Holding companies are those that own assets or stock of other companies. Most often, holding companies do not produce their own products, nor provide their own services. Rather than do either of these operations, holding companies are formed to own assets of other companies. These companies then work to form a corporate group.
In general, there are two ways in which a larger company can become a holding company of a subsidiary. The first is to create a new corporation and then sell off just enough of the shares to maintain a majority. The second is to purchase enough stock or shares in a company.
When it comes to how the relationship is structured between the parent company and the subsidiary, it is plainly called the parent-subsidiary relationship. In this case, the mother company is the company that is the owner, while the company being acquired is called the subsidiary.
The purpose of a holding company is to control other companies. This is often set up either as an LLC or a corporation, but it allows you to divide a business into multiple entities. This continues to allow them to be owned by the parent holding company.
Holding companies may own:
Holding companies control membership interests in other companies, and the primary purpose is to own all or a portion of another company. Some subsidiaries will still continue to sell, conduct business, or manufacture products.
Referred to as “Pure”, is a holding company formed with the purpose only to own stock in other companies. Although this company will not participate in any other business other than controlling other firms, this is an avenue of business on its own. Pure companies do not market services or any other products.
Mixed holding companies control other firms, but also work in industries of their own. This means they will engage in other operations as well. Often this is also referred to as a holding-operating company. When holding companies take part in lines of business unrelated to their subsidiaries this is called a conglomerate.
For holding companies that continue to retain voting stock or control of a subsidiary despite already being controlled by another holding company, they are considered immediate. By definition, these are holding companies that are already a subsidiary of another.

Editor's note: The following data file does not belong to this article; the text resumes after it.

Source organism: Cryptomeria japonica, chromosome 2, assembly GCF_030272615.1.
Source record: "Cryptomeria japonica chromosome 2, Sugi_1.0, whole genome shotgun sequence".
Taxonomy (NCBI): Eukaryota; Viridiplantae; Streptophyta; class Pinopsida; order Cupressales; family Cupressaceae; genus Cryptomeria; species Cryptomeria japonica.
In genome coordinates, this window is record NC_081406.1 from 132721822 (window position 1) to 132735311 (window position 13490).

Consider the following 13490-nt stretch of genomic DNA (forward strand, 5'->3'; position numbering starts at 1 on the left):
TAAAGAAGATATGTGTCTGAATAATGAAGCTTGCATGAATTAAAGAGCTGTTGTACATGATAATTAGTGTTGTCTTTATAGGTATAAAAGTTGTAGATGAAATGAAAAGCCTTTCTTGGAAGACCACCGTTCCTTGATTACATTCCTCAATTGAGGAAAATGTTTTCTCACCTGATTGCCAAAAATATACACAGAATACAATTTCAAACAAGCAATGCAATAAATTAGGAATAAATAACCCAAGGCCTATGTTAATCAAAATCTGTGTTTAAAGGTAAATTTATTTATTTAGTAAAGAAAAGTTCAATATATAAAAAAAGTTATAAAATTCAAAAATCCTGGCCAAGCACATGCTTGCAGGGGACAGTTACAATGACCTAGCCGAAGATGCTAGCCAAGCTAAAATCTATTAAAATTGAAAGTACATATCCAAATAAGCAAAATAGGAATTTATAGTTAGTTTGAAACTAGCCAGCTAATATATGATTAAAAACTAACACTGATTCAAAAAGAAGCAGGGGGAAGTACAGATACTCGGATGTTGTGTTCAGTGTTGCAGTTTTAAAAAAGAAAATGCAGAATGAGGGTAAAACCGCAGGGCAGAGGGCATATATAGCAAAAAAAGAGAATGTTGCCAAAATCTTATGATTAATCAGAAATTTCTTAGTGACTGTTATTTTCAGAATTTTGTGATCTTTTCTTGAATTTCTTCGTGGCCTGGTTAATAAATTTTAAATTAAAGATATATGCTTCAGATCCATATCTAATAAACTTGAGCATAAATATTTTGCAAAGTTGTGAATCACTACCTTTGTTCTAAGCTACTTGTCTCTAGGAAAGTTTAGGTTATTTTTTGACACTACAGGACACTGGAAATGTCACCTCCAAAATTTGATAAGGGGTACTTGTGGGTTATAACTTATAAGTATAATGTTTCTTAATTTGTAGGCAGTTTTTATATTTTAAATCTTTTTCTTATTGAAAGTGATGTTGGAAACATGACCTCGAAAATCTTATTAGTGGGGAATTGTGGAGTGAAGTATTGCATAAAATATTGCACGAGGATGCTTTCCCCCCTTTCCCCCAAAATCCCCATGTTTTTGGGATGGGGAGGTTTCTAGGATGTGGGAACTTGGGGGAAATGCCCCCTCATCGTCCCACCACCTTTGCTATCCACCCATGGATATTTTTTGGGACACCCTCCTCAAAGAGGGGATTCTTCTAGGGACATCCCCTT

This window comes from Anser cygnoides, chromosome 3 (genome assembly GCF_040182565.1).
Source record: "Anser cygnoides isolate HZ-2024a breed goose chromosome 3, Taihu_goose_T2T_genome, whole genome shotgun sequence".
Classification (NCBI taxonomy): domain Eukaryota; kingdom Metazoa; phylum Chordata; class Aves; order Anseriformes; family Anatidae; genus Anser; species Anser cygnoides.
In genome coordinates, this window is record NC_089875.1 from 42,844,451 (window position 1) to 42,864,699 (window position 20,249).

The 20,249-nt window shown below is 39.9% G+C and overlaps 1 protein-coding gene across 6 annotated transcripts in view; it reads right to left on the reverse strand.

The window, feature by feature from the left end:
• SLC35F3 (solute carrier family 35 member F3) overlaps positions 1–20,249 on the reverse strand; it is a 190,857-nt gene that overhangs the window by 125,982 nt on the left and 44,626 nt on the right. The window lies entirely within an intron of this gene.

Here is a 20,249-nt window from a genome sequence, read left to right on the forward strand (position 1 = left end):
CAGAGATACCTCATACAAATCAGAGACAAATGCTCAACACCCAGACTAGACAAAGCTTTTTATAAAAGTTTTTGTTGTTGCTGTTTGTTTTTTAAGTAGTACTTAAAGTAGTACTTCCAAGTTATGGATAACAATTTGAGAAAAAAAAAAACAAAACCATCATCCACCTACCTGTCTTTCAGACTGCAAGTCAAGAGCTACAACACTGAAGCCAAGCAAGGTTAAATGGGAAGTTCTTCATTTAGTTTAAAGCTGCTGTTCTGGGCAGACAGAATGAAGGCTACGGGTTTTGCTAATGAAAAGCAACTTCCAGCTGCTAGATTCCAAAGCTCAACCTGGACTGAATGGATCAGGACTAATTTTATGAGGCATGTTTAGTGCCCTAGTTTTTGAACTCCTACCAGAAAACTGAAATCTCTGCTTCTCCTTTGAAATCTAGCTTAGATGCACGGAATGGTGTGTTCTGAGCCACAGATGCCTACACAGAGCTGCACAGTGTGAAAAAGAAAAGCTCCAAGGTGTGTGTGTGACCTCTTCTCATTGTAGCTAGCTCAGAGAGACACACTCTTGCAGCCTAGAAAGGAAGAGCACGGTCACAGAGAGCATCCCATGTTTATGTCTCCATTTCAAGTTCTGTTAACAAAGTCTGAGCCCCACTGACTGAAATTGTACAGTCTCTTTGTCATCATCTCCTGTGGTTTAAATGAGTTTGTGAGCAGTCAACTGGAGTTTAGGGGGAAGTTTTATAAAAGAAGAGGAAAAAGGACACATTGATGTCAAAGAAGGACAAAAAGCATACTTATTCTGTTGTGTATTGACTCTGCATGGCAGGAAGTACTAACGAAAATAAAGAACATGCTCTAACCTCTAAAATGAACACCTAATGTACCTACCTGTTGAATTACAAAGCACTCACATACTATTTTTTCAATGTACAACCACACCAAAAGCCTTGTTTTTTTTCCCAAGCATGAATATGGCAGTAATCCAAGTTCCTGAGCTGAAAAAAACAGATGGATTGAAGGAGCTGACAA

Intermediate holding occurs when holding companies are both a subsidiary of another holding company, as well as the holding company of a subsidiary. When it comes to an intermediate holding firm, they may be exempt from publishing their financial records. This offers a layer of privacy not afforded to other structures.
Because holding companies exercise control over various companies, each company is considered its own entity legally. All of the entities will remain separate, and therefore you will be afforded liability protection. If one company is sued, it will keep each entity separate. Even if one of the companies is sued, the assets of the other companies are protected.
Controlling interested in another company is obtained by purchasing only 51% of the company. This means that instead of purchasing the entire company, you can purchase 51%, and allow you to control the entire asset with a much lower investment. This provides you the opportunity to gain more control for a lower price.
One of the main advantages of a holding company is that holding companies are usually able to secure funding at a lower cost than smaller subsidiaries. This allows the holding companies to pass down loans or funding to their subsidiaries.
Holding companies that own 80% or more of any subsidiary can reap tax benefits. This is done by filing consolidated tax returns and allows you to combine your financial records. If a subsidiary encounters a loss, it will offset the profits of the other subsidiaries. This leads to reduced tax liability overall.
There is an added layer of complexity that goes along with running a holding company. Rather than running one company, you will be running two or more. This means you will need to be extremely organized in hopes of not making a mistake that could cost you.
Compliance costs come in the form of running a holding company. This may be due to the structure of your organization, or the state you have formed in. These are usually required to be paid annually and on time.
In order to set up a holding company, the requirement is to own at least 51% of the voting stock of another firm. Not only does this guarantee larger control, but it also allows complete control. If the parent company even owns 10% of the stock of a subsidiary then it can be a part of the decision-making process in some way. Another way of starting a holding company is through a merger or forming a new entity.
After a transaction is completed the stockholders of the subsidiary will be shareholders in the holding company. This is not a difficult process and is not incredibly expensive. With the privacy it affords while using a registered agent, forming a holding company is always something that you can benefit from.